NEW

Mindray Launches New TE7 ACE Point-of-Care Solution

Mindray Medical has announced the release of a new point-of-care ultrasound system. The TE7 ACE is a new touch screen ultrasound system that provides targeted solutions to diverse point-of-care scenarios including: anesthesia, critical care and emergency. Featuring...

Hitachi Healthcare Americas Plans Innovation Center

Hitachi Healthcare Americas has announced that it will create a new dedicated research and development facility within its North American headquarters facility in Twinsburg, Ohio. The move will result in the creation of approximately 40 new jobs, adding to the nearly...

Acertara R&D Team Receives Another Patent

Acertara Acoustic Laboratories, an independent ISO/IEC 17025:2017 accredited medical ultrasound acoustic measurement, testing, and calibration laboratory, and ISO13485:2016 certified probe repair and new product development facility announces their Research and...

Conquest Imaging Expands SIMPLIFY Program

Conquest Imaging has announced the expansion of SIMPLIFY, Conquest Imaging’s transducer repair program, featuring added TEE probe repair capabilities, flat rate repair pricing and a mobile probe testing program. The entire SIMPLIFY program is overseen by Vice...

AUC Is Finally Here – What You Need to Know Today!

By Melody Mulaik

After multiple years of delays the wait is finally over – well almost. January 1, 2020 ushered in the testing period of a program that been the topic of discussion for many years. During 2020, the Centers for Medicare and Medicaid Services (CMS) will not deny any claims solely based on the submission (or lack thereof) of Appropriate Use Criteria (AUC) reporting criteria. Beginning January 1, 2021, this will change as CMS will deny payment to both the facility that provided the imaging and the interpreting provider if the required AUC elements such as the newly established G-codes and modifiers are not reported.

Ordering physicians and practitioners (“ordering professionals”) will be required to consult AUC for all advanced imaging studies billed under the Medicare Physician Fee Schedule (MPFS), the Outpatient Prospective Payment System (OPPS) and the Ambulatory Surgical Center (ASC) Payment System, including those performed in a physician office, hospital outpatient department (including emergency department), IDTF or ambulatory surgery center.

There are few exceptions to note. The AUC consultation requirement does not apply to imaging exams performed on inpatients and paid under Medicare Part A. It also does not apply to patients with emergency medical conditions as defined by the Emergency Medical Treatment & Labor Act (EMTALA), whether confirmed or suspected, or when the ordering physician or practitioner has received a hardship exception. Any ordering professional experiencing insufficient Internet access, EHR or CDSM vendor issues, or extreme uncontrollable circumstances (including natural or manmade disasters) will not be required to consult the AUC using a qualified CDSM. These circumstances will be self-attested at the time of placing the order.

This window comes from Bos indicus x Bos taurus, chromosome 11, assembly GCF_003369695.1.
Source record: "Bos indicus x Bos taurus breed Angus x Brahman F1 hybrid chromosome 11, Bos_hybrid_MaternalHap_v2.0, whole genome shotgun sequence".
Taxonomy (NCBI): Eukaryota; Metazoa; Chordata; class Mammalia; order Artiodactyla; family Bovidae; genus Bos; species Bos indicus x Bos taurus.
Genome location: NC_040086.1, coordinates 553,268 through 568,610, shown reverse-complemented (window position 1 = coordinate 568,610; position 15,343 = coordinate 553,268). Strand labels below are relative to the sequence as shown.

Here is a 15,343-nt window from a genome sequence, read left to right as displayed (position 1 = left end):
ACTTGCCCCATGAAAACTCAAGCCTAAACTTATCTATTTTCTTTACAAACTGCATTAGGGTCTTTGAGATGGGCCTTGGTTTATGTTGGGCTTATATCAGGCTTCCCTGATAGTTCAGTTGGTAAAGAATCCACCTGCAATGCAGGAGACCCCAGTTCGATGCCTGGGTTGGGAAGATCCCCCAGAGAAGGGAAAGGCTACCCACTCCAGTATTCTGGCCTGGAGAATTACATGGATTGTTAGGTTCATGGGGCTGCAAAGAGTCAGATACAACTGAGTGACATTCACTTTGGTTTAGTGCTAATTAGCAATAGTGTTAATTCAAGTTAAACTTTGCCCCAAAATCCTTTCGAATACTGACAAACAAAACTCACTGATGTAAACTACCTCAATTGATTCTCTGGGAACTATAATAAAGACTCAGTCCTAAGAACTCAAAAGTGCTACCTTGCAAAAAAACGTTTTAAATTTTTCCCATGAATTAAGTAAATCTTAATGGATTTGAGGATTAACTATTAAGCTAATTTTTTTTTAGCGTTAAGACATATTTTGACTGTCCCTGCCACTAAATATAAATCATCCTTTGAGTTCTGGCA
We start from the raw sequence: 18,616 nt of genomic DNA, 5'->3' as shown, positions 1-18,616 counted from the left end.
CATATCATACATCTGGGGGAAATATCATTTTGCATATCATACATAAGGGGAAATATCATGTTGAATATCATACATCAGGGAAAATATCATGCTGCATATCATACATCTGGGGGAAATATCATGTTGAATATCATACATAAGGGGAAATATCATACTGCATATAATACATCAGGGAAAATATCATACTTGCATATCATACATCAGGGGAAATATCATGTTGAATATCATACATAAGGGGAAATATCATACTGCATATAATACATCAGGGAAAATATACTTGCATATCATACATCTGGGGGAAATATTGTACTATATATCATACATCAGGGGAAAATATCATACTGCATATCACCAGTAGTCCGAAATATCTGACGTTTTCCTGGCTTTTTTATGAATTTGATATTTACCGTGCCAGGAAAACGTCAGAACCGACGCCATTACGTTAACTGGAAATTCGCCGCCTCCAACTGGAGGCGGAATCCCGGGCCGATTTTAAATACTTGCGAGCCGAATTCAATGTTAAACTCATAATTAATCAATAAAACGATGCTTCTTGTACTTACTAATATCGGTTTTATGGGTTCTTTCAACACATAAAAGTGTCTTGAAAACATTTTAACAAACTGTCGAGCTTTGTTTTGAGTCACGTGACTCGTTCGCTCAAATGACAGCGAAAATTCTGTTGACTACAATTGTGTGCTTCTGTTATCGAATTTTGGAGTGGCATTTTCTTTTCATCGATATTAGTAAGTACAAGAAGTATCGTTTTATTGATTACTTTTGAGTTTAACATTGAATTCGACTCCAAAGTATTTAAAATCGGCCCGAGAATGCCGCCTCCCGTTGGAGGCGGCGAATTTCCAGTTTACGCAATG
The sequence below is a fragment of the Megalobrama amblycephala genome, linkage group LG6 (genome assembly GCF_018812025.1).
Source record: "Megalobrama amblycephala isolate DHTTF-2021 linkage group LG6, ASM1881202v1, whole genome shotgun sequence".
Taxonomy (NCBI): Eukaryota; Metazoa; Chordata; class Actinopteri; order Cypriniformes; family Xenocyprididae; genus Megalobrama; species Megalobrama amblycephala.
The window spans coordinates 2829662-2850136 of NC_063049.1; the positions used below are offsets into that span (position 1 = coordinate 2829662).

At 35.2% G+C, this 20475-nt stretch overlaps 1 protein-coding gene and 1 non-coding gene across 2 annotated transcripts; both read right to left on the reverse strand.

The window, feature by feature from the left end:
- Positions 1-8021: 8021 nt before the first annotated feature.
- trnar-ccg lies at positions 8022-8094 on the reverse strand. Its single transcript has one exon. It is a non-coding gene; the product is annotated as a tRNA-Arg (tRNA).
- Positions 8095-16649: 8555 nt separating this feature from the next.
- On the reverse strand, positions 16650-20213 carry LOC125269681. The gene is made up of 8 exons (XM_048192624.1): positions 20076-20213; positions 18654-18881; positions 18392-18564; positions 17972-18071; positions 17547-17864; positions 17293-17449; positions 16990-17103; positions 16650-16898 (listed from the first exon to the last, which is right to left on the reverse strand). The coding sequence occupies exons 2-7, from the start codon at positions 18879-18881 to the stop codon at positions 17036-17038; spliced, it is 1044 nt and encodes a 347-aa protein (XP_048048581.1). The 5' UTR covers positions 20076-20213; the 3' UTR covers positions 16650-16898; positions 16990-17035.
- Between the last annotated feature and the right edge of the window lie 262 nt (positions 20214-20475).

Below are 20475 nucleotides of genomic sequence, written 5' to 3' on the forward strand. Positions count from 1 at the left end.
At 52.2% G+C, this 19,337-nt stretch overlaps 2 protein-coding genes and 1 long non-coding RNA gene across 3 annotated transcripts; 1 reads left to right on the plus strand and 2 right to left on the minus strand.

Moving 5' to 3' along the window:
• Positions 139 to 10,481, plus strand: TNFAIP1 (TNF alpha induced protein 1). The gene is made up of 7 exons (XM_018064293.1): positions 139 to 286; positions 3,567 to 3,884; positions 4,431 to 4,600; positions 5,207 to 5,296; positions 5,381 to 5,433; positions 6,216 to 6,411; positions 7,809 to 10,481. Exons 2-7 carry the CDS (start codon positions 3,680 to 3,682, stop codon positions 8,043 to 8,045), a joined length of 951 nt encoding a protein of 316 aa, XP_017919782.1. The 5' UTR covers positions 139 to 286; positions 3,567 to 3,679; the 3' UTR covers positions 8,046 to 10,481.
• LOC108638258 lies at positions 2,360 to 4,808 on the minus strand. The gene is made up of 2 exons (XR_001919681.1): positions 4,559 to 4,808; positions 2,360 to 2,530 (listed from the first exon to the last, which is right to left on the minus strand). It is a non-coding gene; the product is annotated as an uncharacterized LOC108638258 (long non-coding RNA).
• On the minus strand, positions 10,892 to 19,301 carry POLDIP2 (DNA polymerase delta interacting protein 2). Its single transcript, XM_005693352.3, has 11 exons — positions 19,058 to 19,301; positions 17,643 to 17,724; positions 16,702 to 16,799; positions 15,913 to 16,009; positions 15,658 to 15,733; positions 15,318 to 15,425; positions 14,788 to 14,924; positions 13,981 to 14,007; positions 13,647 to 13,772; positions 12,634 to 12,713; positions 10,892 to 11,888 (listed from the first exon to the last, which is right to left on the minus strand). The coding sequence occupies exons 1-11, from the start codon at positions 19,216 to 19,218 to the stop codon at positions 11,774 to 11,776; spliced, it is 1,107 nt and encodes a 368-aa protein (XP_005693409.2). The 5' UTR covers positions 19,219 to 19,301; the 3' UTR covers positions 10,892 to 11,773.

On July 26, 2019 Centers for Medicare and Medicaid Services (CMS) finally released the reporting requirements for Appropriate Use Criteria (AUC) consultation for Advanced Diagnostic Imaging exams. Beginning January 1, 2020 CMS has indicated claims processing systems will be prepared to accept claims with Current Procedural Terminology (CPT®) or HCPCS C code, for advanced diagnostic imaging along with a line item HCPCS modifier. The modifier will identify what level of the AUC was followed or to identify an exception to the program. Table 1 includes the modifiers for reporting under the AUC.

If a claim includes modifier ME, MF or MG with the advanced diagnostic imaging service, a separate G-code is required to report which qualified CDSM consulting the ordering provider consulted when ordering the exam. CMS has indicated that multiple G-codes can be reported on a single claim.

Each CDSM consulted by the ordering professional has a unique G-code for reporting on the claim form. The listing of the specific G-codes and the CDSMs they represent can be found in Table 2 in the MLN Matters MM11268: https://www.cms.gov/Outreach-and-Education/Medicare-Learning-Network-MLN/MLNMattersArticles/Downloads/MM11268.pdf. This same transmittal also includes the full list of HCPCS advanced imaging procedure codes which are included in the AUC program. This list has not been updated for the new 2020 nuclear medicine and PET codes so watch for an updated list.

As you work with your ordering providers for a successful implementation keep in mind that for them taking the time to perform the AUC consultation is defined by CMS as a High-Weight Improvement Activity for the Medicare Access and CHIP Reauthorization Act (MACRA) quality program. Additionally, this activity is eligible for 10% bonus points in the Promoting Interoperability (PI) performance category. Also, the Cost Display for Laboratory and Radiologic Orders is defined as a Medium-Weight Improvement Activity, which is also eligible for a 10% bonus points award in the PI performance category. So, in addition to being compliant with a regulatory mandate, your ordering providers are getting some “credit” for the extra work involved in participating in AUC.

Even though 2020 is a testing year, and there will be no financial impact to the claims submitted to CMS for advanced diagnostic imaging service, it is vital that you ensure that all the required system changes are in place and working correctly. In the absence of new guidance from CMS lack of compliance with these new guidelines will result in payment denials beginning on January 1, 2021.

Melody W. Mulaik, MSHS, CRA, RCC, RCC-IR, CPC, COC, FAHRA, is the president of Revenue Cycle and Coding Strategies Inc.

Previous

Next

Submit a Comment

Your email address will not be published. Required fields are marked *